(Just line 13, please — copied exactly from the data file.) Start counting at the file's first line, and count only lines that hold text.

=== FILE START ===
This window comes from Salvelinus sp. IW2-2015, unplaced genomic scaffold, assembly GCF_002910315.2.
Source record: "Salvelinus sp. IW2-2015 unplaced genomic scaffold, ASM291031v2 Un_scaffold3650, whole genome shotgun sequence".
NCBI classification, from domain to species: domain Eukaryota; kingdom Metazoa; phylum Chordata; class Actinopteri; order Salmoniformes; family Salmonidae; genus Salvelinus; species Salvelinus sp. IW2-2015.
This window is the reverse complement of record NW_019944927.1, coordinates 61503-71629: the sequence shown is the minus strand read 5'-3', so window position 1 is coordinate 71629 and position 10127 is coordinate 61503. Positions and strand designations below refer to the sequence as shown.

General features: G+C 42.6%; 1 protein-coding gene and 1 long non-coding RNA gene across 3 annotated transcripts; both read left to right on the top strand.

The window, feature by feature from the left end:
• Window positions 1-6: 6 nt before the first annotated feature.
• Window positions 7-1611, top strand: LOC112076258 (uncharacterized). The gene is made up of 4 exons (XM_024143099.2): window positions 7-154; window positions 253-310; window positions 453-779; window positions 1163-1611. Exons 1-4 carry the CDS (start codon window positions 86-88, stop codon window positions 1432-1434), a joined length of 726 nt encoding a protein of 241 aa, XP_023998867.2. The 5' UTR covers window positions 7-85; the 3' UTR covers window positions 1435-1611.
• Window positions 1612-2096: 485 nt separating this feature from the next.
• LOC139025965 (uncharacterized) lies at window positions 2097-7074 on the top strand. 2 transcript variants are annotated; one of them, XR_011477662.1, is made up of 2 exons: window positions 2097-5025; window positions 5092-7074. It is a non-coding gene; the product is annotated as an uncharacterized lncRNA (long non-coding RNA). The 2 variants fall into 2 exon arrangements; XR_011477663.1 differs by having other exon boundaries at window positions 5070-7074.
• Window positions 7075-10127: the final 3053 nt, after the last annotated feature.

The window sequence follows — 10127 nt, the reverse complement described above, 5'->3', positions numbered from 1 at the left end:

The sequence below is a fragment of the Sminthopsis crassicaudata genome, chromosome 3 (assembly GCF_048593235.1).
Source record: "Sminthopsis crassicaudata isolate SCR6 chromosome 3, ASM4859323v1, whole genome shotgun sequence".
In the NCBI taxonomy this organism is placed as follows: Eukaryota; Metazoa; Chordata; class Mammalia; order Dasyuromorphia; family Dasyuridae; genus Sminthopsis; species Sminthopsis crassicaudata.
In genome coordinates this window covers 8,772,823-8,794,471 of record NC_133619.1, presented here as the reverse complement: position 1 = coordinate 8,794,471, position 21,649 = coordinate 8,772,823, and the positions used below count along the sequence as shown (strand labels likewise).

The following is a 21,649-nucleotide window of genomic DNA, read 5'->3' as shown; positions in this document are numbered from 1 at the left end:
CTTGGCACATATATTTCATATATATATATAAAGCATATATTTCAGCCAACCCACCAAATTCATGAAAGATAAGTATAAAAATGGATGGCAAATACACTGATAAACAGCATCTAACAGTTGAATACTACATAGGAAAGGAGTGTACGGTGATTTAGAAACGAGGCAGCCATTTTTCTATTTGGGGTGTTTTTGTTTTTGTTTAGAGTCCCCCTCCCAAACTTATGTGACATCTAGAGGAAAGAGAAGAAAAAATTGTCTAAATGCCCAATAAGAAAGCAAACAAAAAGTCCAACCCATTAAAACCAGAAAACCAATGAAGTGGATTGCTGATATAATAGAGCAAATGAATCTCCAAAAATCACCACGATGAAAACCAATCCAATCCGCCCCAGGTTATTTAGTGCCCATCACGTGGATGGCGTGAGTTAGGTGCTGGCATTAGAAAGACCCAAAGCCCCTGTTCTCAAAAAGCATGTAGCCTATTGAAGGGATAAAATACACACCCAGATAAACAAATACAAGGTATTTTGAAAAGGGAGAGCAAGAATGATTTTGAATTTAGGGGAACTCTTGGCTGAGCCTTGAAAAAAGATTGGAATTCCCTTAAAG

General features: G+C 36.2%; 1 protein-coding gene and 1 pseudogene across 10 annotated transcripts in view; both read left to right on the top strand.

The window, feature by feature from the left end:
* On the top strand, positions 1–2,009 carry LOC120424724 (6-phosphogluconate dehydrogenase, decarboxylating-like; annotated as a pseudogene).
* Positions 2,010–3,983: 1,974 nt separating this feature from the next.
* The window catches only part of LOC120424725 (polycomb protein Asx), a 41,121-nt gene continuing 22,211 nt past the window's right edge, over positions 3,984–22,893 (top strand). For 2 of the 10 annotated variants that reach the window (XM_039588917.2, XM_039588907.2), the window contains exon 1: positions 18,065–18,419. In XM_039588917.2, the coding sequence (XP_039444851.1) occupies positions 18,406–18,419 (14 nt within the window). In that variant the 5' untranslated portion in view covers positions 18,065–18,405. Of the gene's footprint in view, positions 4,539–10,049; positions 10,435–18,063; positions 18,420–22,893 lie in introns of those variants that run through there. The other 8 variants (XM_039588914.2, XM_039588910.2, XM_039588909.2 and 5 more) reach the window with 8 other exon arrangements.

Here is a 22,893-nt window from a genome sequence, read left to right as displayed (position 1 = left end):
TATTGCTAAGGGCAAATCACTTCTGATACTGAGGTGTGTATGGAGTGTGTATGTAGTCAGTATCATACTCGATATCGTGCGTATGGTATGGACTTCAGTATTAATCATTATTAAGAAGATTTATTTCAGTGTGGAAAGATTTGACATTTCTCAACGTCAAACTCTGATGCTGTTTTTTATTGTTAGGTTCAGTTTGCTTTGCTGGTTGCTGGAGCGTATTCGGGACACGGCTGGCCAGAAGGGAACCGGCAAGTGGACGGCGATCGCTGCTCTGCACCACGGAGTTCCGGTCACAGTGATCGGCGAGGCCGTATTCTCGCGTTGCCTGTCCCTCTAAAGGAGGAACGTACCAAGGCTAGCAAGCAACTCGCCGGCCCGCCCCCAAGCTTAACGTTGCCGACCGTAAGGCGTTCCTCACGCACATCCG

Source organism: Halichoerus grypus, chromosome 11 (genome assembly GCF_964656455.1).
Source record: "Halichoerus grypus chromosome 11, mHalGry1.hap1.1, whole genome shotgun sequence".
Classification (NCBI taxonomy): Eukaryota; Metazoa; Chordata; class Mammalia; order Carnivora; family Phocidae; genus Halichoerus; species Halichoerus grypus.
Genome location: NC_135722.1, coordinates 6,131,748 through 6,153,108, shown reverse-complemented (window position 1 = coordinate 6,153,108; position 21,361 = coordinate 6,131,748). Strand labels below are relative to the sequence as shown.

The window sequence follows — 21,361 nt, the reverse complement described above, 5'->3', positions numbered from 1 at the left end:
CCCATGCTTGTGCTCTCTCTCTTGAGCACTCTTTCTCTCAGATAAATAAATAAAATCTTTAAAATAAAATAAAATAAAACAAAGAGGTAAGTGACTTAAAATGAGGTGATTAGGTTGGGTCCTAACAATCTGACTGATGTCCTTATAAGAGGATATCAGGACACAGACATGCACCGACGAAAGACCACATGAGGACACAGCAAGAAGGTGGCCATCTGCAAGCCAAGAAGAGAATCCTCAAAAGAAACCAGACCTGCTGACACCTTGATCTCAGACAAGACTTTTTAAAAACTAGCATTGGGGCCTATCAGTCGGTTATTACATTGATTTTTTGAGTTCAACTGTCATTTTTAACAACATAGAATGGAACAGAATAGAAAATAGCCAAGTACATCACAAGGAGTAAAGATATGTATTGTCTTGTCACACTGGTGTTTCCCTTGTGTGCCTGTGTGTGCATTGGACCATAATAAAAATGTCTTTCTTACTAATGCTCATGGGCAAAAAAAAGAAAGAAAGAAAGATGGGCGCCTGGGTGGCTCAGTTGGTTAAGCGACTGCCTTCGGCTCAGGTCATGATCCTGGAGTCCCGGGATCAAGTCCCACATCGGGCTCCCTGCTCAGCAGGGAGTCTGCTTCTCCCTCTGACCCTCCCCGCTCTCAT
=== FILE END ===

The sequence below is a fragment of the Sminthopsis crassicaudata genome, chromosome 3 (assembly GCF_048593235.1).